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Homicide Trends in the United States

HOMICIDE TRENDS IN THE UNITED STATES

U.S. DEPARTMENT OF JUSTICE

ADVANCE FOR RELEASE AT 4:30 P.M. EST          BJS
SATURDAY, JANUARY 2, 1999            202/307-0784
 
     
NATION'S LARGEST CITIES LEAD THE WAY
AS HOMICIDES FALL TO LOWEST RATE 
IN THREE DECADES

     WASHINGTON, D.C.   The nation's murder rate
last year fell to its lowest level in three 
decades, the Justice Department's Bureau of
Justice Statistics announced today.  Much of the
decline was in the nation's largest cities, those
with more than 1 million inhabitants, where the
rate fell from 35.5 per 100,000 population in 1991
to 20.3 per 100,000 during 1997.  The sharp
increase in homicides in the late 1980s and much
of the subsequent decline is attributable to a
rise and fall in gun violence by juveniles and
young adults.

     Murder rates for those 25 years old and older
have declined steadily during the last 20 years,
but the rates for younger groups--teenagers and
young adults--rose sharply in the late 1980s and
early 1990s before falling more recently.

     Homicide is of interest not only because of
its severity, but also because it is a fairly  
reliable barometer for all violent crime.  At the
national level no other crime is measured as
accurately.

     The 1997 murder rates, especially those
involving guns, were higher in the South and on 
the West Coast and lower than the national average
in New England, the Rocky Mountain States and in
the East North Central regions of the United
States.

     Among the report's other findings:

     --There were dramatic increases in both
homicide victimization and offending rates among 
young black males in the late 1980s and 1990s
before recent declines in both categories.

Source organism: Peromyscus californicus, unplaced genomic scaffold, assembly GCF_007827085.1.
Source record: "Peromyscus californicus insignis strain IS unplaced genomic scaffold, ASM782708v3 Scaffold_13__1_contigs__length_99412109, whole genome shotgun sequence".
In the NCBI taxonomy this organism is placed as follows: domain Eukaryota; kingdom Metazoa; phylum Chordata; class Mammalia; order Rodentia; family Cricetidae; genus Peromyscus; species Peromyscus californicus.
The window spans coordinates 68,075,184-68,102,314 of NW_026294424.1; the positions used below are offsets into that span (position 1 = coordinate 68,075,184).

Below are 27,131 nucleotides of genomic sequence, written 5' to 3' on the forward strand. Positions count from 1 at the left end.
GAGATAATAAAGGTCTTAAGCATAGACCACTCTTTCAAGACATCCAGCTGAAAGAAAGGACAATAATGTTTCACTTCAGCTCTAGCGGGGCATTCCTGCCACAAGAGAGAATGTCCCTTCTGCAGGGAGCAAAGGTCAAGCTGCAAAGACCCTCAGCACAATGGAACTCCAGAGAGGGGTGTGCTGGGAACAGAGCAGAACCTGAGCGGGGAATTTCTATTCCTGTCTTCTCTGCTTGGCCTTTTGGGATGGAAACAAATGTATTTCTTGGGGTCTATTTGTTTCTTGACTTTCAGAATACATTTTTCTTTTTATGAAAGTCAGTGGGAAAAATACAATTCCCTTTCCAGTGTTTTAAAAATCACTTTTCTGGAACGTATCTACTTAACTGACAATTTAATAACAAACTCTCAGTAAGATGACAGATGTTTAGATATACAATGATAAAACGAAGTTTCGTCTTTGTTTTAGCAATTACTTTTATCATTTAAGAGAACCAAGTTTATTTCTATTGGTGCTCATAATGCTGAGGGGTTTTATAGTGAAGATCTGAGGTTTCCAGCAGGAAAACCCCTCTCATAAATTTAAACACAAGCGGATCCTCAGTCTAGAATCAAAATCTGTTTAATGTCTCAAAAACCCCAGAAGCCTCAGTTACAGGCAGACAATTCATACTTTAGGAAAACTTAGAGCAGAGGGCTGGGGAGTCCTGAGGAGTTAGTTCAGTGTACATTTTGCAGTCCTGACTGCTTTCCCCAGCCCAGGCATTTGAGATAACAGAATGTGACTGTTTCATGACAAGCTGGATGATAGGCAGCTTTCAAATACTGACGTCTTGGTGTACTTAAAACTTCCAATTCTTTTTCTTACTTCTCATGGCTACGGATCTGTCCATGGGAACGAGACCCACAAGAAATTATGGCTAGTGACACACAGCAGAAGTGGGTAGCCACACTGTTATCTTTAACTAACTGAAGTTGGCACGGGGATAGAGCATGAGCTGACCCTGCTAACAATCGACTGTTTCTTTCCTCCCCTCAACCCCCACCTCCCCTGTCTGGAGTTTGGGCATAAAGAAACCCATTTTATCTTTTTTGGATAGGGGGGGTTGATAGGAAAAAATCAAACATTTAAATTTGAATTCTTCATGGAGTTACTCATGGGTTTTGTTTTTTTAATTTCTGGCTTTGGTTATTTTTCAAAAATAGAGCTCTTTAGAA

--From 1976 through 1997, 85 percent of white
murder victims were killed by whites and 94
percent of black victims were killed by blacks.

     --During the same period,  blacks were seven
times more likely than whites to be homicide
victims and eight times more likely than whites to
commit homicides.

     --Also from 1976 through 1997, the number of
husbands, wives, boyfriends and girlfriends 
killed in each race and gender group fell: among
black female victims by 46 percent, black males by
77 percent, white males by 55 percent and white
females by 14 percent.  

     --The number of infanticides (victims under
age five) has grown, roughly in proportion to the
number of young children in the population, with
most of the perpetrators being their parents.

     --In homicides in which the victim was killed
by an acquaintance, 1 in 10 was interracial,
whereas when the killer was a stranger, three in
10 were interracial.

     --The annual number of law enforcement
officers killed in the line of duty declined. 

     --Males are most often the victims and the
perpetrators in homicides: males were more 
than nine times more likely than women to commit
murder, and male and female offenders are more
likely to target male than female victims.

     The data are contained in a BJS Internet
report on homicide trends.  It also cites homicide
rate changes among specific racial and age groups
that do not always follow the general trends.

     The report, "Homicide Trends in the United
States," is an analysis of data the Federal Bureau
of Investigation gathers through its Uniform Crime
Reporting series.  It was prepared by James Alan
Fox, a BJS Visiting Fellow and Professor of
Criminal Justice at Northeastern University, and
BJS statistician Marianne W. Zawitz.  It is
available on the Internet at BJS's website:

           http://www.ojp.usdoj.gov/bjs/

     Additional criminal justice materials can be
obtained from the Office of Justice Programs
Internet homepage at:

            http://www.ojp.usdoj.gov

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After hours contact:  Stu Smith at 301/983-9354

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Date Created: May 27, 2009